How to reuse fruit and vegetable peels and waste

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Robert Maurer
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Every day, between cores, leaves, fibrous parts and especially peels, about 50% of fruit and vegetables ends up in the garbage. Think about how much of pumpkins, potatoes, carrots, celery, broccoli and citrus fruits we throw in the humid container. Yet not everything is to be thrown away.

Lisa Casali, environmental scientist and author of The Big Book of Peels (Gribaudo, € 19,90) has spent the last fifteen years studying how to minimize waste of fburp and vegetables in the kitchen, triggering a revolution that can have a huge positive impact on health, wallets and the environment, thanks to the reduction of waste and the elimination of waste in the kitchen. 


The peels are chests of nutrients

«He was unstoppable use 100% every fruit and vegetable we buy, we could double the yield of our spending e halve your monthly budget», Says Lisa Casali. But it's not just a question of savings.

Without knowing it, every time we peel a vegetable we deprive ourselves of the richest parts of phytocompounds. To these plant substances, which are naturally produced by plants to defend themselves from environmental stress and are therefore concentrated in the most attackable parts such as peels and external leaves, science also recognizes an important role for our health. Depending on the type, these phytocompounds can perform various beneficial actions.

La Vitamin C which is concentrated in the fruit skins (that of apple, for example, has up to 700% more than the pulp) and in the more fibrous parts of the broccoli has an antioxidant effect which, in the human body, is able to fight the free radicals and to protect cells from oxidative stress. The carotenoids contained in the carrot and pumpkin skins (the pumpkin skin contains up to 150% more than the pulp) are able to strengthen ours immune system. While the flavonoids and polyphenols contained in the external parts of cabbage, onions, apples and citrus fruits are able to regulate hormones, modulandoli.

«L’albedo, or that inner white part of the citrus peel, and the lemon peel contain over 300% more flavonoids compared to juice and pulp, the parts that, of a lemon, we consider noble. And the same is true oforange, whose peel contains about 350% more polyphenols than the pulp (349% in the conventional, 354% in the organic) », explains the expert.


The amount of pesticides detected is minimal





"When we think about the skins and the external parts", continues Lisa Casali (in the photo) "we often believe that they are tastier and richer in nutrients. only if they are organic. Also, many times we think that, buying them in a traditional supermarket, they are full of pesticides. The studies I conducted with Altroconsumo show the contrary, and they provided us with data that amazed me too: in all the analyzed samples of fruit and vegetables from the village the values ​​found were much lower than the legal limits (less than 0,01% in the conventional, no trace in the bio) ". And if we really don't feel safe, the scientist recommends washing the products well under water, rubbing the peel with a natural fiber brush, but avoiding the so common use of bicarbonate:

"Contrary to popular belief, bicarbonate in addition to not taking away any pesticides from the fruit (if they were used they are not only on the peel but also ended up in the pulp), binding to phytonutrients depletes the outermost parts of many beneficial substances, making their consumption substantially vain ".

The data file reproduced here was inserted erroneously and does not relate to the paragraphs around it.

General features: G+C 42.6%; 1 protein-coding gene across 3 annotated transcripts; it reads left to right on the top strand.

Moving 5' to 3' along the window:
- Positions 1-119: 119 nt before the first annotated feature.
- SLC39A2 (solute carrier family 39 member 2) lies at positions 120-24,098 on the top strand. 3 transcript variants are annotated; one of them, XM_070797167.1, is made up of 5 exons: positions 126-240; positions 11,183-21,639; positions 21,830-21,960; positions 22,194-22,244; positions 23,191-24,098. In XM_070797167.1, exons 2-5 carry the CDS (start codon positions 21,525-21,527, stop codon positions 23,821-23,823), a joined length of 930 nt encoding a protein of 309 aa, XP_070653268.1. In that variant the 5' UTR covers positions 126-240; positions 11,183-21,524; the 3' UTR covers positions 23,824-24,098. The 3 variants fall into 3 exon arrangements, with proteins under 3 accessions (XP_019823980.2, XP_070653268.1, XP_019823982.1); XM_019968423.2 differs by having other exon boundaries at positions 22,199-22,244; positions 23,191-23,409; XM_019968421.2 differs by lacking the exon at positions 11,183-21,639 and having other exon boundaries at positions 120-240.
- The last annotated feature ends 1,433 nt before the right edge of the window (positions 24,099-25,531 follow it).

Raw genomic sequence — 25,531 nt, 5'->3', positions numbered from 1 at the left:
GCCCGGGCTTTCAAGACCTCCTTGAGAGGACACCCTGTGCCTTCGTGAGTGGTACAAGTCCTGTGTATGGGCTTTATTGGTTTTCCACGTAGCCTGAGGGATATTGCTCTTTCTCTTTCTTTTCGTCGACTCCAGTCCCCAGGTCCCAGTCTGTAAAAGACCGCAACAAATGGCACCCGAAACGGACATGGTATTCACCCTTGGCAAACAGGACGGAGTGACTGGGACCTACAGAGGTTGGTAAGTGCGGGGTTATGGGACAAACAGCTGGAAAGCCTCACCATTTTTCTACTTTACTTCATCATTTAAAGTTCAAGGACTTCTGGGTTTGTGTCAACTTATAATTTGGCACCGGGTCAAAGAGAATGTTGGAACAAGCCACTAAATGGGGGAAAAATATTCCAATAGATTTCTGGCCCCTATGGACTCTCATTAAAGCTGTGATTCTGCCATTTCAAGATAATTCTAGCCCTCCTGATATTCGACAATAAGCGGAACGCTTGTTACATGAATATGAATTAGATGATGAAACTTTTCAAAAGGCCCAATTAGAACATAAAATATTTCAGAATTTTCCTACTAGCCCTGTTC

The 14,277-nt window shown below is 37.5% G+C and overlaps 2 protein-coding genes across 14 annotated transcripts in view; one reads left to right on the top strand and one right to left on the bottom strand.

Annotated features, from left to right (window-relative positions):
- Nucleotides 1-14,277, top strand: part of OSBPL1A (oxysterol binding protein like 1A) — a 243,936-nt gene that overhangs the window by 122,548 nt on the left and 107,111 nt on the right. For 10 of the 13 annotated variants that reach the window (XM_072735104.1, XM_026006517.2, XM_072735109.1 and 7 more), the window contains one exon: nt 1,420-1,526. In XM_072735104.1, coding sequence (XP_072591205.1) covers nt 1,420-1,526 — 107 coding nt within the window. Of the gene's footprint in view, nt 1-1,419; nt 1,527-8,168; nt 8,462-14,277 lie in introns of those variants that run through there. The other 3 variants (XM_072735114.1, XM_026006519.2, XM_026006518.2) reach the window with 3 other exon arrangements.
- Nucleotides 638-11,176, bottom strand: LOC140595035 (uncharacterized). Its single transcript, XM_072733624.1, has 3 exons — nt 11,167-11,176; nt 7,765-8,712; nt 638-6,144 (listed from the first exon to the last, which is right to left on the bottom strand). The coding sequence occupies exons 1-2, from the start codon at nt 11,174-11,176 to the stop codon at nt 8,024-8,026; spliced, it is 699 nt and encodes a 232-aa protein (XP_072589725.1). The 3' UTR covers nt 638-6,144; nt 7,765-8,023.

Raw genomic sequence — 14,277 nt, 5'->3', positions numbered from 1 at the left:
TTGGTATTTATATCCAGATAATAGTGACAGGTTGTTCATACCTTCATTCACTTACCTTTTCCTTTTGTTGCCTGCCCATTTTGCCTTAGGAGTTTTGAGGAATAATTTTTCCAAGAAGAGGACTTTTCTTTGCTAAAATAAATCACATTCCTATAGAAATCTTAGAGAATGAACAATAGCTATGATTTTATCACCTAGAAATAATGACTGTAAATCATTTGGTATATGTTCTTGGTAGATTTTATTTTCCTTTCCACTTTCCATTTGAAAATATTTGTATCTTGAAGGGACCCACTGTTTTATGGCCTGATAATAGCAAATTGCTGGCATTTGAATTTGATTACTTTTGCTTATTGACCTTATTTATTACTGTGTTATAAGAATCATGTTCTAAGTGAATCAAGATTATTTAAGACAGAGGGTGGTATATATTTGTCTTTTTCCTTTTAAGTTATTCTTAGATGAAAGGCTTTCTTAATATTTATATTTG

If you use peels & Co. you protect the planet

But it's not just for our health that we need to learn to use 100% fruit and vegetables that we buy. "The way we eat is not a private matter," Casali continues. «What happens in our kitchen is not a mere subject of home economics: it is the pivot of environmental sustainability society.

Every time you throw away the outer leaves and stems of an artichoke or the pods of peas and broad beans (vegetables where the waste is 80%), you create two kinds of "waste": 80% of environmental resources also end up in the trash (water, soil, transport-related emissions) that were used to produce that vegetable and create an enormous mass of waste (only a part of the waste that you recycle becomes compost), which will be managed with a new waste of resources ".



And the picture is even more serious: the estimates of fruit and vegetable waste in home cooking are underestimated. “Statistics say that 30% of the food that every family in the country does not use annually is fruit and vegetables: a huge figure, if we think that this figure refers only to those vegetables that we leave wither forgotten in a corner of the refrigerator, and does not take into account that 50% of "less noble" skins and parts that, considered "waste", end up in the garbage, ”adds Casali.


Waste as a raw material
Learning to cook even the most leathery peels, cores, pods and outer leaves, therefore becomes indispensable for a cooking without wasting nutrients and environmental resources. But using these "scraps" in the kitchen is not the only use we can make of them: for some time now, there have been startups engaged in recovery and recycling of these waste parts.

This is the case of Orange Fiber, a company in the country that uses the processing residues of the citrus processing industry to create sustainable fabrics, already used by big brands such as Ferragamo and H&M. And it is the case of the CNR of Catania, whose researchers have developed a food film made only with pectin of the oranges of Catania, and of Smart Materials, research group ofInstitute of Technology of Genoa which, in collaboration with the Genoa Market and Ascom Confcommercio, exploits vegetable waste to create 100% eco-sustainable and biodegradable containers.




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